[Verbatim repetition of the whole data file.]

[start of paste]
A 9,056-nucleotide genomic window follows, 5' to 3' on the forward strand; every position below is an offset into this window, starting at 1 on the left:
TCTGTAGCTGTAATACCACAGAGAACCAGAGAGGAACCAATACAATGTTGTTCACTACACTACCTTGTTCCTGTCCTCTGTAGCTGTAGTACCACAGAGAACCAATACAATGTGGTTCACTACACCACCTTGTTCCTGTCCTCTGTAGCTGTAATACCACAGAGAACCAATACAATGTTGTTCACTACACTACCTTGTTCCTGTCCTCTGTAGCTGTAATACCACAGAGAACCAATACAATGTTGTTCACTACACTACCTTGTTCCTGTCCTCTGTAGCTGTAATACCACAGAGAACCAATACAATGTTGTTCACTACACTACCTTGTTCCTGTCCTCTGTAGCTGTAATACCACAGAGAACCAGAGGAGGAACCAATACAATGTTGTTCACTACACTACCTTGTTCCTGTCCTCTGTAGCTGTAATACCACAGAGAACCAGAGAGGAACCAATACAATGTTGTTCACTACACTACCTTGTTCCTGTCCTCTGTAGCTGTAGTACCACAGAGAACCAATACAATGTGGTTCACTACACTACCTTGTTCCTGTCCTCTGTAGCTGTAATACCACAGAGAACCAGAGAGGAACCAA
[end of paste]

A 9,056-nucleotide genomic window follows, 5' to 3' on the forward strand; every position below is an offset into this window, starting at 1 on the left:
TCTGTAGCTGTAATACCACAGAGAACCAGAGAGGAACCAATACAATGTTGTTCACTACACTACCTTGTTCCTGTCCTCTGTAGCTGTAGTACCACAGAGAACCAATACAATGTGGTTCACTACACCACCTTGTTCCTGTCCTCTGTAGCTGTAATACCACAGAGAACCAATACAATGTTGTTCACTACACTACCTTGTTCCTGTCCTCTGTAGCTGTAATACCACAGAGAACCAATACAATGTTGTTCACTACACTACCTTGTTCCTGTCCTCTGTAGCTGTAATACCACAGAGAACCAATACAATGTTGTTCACTACACTACCTTGTTCCTGTCCTCTGTAGCTGTAATACCACAGAGAACCAGAGGAGGAACCAATACAATGTTGTTCACTACACTACCTTGTTCCTGTCCTCTGTAGCTGTAATACCACAGAGAACCAGAGAGGAACCAATACAATGTTGTTCACTACACTACCTTGTTCCTGTCCTCTGTAGCTGTAGTACCACAGAGAACCAATACAATGTGGTTCACTACACTACCTTGTTCCTGTCCTCTGTAGCTGTAATACCACAGAGAACCAGAGAGGAACCAA